SB:  When did you come back to the United States and what did you do when you got back?

DM:  I was there a year and a half, a little bit over, came back and immediately started looking for a job. I contacted the university.  There were three positions that they knew of that needed, wanted teachers, they were in high schools and I went to visit all three, to be interviewed. It ended up I had a choice.  I chose a school in University City, Missouri.  It was a suburb of St. Louis. The other schools were bigger, the money was better, a little, marginally better.  One was in Milwaukee, in a suburb, it was a giant thing. The other was in New Trier, near Chicago.  It was a giant thing. In University City it was big but the dance studio was in a basement, it was away from the gyms and it was quiet.  I loved that little studio. And unbeknownst to me it was a Jewish community, 98% Jewish.  And so I got to know a little bit about the customs, the holidays and what went on in the Jewish community.  But the best most wonderful surprise was the kids were so smart.  And they were so tuned to the arts. You didn’t have to convince them of anything. They were eager. I mean they would just suck it up.  I mean really.  So we did some concerts and they did their own choreography; we did not use popular tunes.  We used a lot of piano music most from Europe, as a matter of fact, some Spanish, and German, things that wouldn’t ordinarily been heard here but were still very danceable and had a wonderful composer musician who played piano for my classes.   She could read any music.  Anything you brought her nothing was too hard. So she was just a wonderful compatriot in our little cubby hole.  I had a lot of students, the last concert we had onstage at various times 137 women, young girls.  And they all did their bit.  It was just like lighting the candle, and boy they, they took it.  So it was great teaching. They loved it.  I was there four years.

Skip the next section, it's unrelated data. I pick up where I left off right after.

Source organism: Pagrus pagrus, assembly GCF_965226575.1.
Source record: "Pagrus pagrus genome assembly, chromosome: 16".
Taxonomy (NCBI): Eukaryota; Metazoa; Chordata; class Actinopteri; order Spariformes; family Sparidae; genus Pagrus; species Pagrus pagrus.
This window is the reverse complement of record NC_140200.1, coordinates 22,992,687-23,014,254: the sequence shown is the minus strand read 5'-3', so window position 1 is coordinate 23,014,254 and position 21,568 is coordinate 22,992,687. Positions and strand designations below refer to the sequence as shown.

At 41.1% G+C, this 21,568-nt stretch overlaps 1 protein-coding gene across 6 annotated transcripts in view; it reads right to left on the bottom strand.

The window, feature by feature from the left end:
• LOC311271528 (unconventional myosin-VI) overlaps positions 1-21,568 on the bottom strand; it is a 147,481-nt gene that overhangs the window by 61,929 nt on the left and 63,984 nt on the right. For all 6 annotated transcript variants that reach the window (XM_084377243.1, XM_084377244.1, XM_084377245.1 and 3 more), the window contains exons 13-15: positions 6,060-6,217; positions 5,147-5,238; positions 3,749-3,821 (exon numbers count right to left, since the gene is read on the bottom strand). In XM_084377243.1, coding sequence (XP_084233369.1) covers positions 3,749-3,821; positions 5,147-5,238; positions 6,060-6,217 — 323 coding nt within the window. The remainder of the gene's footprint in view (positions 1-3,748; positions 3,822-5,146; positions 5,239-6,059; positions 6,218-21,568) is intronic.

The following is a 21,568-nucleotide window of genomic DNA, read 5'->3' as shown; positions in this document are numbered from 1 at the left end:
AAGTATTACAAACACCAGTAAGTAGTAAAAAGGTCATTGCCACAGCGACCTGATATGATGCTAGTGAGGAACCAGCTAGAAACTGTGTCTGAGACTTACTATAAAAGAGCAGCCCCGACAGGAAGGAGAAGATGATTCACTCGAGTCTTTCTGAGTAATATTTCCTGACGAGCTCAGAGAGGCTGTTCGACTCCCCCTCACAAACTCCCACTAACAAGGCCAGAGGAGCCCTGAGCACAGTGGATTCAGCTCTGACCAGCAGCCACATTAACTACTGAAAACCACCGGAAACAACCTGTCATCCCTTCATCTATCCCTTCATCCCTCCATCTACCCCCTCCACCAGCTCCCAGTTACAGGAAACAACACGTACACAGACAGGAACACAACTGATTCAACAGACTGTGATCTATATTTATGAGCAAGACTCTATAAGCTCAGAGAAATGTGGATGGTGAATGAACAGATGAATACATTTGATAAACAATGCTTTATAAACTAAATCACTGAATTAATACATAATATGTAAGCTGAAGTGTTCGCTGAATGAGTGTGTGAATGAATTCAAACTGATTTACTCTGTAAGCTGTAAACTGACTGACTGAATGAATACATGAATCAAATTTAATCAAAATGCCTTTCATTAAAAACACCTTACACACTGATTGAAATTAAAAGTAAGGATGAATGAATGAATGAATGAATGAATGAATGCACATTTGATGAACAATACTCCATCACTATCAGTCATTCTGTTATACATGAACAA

But, I got interested in sculpture.  I had finished my Masters at Washington University.  It was in education, I started out in philosophy because I understood that there was a special graduate program for teachers that it would make it easy on us to teach and also do the course work.  That did not pan out the way I thought it, I mean they didn’t explain to me correctly.  So I ended up taking all these undergraduate courses because I had had some philosophy in the dance department but not what they required.  So I got all ready to step into the graduate program and found out well they were not going to make it easy on teachers to go forth so I switched to education and finished my Masters there with emphasis on esthetics and that was great for me, I mean that was a great switch. And then I went back to Wisconsin got a little job there in the department, in the dance department.  One of my favorite professors was a woman named Maya Schade.  She was German.  She came to the states when the war was imminent in Germany.  She taught posture and relaxation.  The Germans did a lot that was movement that wasn’t really dance, but it was dance.  It was like moving to dance.  And I know Wigman was aware of that and had studied those things as well.  But nobody had taken it to, well Maya Schade, she worked a lot in early relaxation; some of those early German studies were terrific. They’re used today. Just people don’t know it don’t know the history of movement.  But she was starting to get interested in something called tonic neck reflexes and they include movement greatly.  When you turn your head your body will reflexively go to follow that movement, yeah.  So you learn if you’re driving and you’re looking over there your hands are going to go in this direction.  So don’t do that.  And anyway, it had a lot of practical use.  But also what people really wanted to use it for was rehabilitation. Of well, there were a lot of wartime injuries that still needed help.  People needed to be able to have some way of getting the best movement they could.  So the tonic neck reflexes were of great interest.  Everybody was doing it particularly the Japanese.  And a lot of work from the Japanese had been translated and she needed somebody to read that stuff and tell her the salient points.  I was not her guy. She gave me the job. I’m not right brained you know I just practically do not have a right brain. So doing that that was torture for me and her I’m sure because I didn’t do a very good job.  But she let me off the hook with that.  And I started to get back into dance.